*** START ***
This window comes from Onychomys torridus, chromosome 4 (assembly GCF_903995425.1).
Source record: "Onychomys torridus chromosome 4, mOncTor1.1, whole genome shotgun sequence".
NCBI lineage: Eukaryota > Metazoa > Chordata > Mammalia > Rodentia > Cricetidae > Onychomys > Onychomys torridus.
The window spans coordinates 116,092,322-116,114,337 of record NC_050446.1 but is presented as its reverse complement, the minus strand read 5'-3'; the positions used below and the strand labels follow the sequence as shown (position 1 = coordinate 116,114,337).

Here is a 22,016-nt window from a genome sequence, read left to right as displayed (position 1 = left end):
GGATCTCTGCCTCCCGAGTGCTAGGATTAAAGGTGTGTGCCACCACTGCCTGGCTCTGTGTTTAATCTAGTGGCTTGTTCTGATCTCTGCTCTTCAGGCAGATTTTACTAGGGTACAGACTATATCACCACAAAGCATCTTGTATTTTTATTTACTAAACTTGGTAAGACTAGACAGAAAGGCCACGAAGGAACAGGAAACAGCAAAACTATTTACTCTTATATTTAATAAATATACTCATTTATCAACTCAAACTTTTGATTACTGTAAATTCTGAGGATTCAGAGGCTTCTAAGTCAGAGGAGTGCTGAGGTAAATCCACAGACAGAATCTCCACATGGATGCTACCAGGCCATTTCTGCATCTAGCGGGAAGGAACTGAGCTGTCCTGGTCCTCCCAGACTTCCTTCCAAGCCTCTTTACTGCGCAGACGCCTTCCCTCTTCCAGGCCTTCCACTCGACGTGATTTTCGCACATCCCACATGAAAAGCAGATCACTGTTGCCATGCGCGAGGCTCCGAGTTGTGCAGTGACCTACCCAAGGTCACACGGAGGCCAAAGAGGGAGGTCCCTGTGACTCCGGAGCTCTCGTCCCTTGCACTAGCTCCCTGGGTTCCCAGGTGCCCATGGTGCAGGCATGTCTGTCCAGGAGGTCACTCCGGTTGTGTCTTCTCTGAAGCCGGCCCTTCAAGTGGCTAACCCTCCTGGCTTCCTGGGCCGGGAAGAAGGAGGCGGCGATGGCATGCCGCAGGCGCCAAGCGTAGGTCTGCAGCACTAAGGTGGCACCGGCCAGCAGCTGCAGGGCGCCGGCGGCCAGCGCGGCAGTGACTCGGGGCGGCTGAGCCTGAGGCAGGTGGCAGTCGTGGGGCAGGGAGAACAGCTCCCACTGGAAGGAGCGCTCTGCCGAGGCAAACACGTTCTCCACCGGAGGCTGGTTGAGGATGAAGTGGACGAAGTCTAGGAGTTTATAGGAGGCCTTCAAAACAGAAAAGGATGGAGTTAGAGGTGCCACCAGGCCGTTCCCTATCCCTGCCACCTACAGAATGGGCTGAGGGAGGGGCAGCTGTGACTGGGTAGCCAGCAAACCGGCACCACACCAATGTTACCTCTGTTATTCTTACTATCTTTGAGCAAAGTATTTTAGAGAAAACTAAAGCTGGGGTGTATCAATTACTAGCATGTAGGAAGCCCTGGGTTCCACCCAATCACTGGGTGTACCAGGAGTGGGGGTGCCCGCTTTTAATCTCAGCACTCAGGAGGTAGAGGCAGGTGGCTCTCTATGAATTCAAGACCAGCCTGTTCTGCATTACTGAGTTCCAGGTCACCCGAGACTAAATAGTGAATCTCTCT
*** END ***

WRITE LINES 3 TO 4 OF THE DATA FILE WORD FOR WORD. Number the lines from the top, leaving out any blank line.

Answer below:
NCBI lineage: Eukaryota > Metazoa > Chordata > Mammalia > Rodentia > Cricetidae > Onychomys > Onychomys torridus.
The window spans coordinates 116,092,322-116,114,337 of record NC_050446.1 but is presented as its reverse complement, the minus strand read 5'-3'; the positions used below and the strand labels follow the sequence as shown (position 1 = coordinate 116,114,337).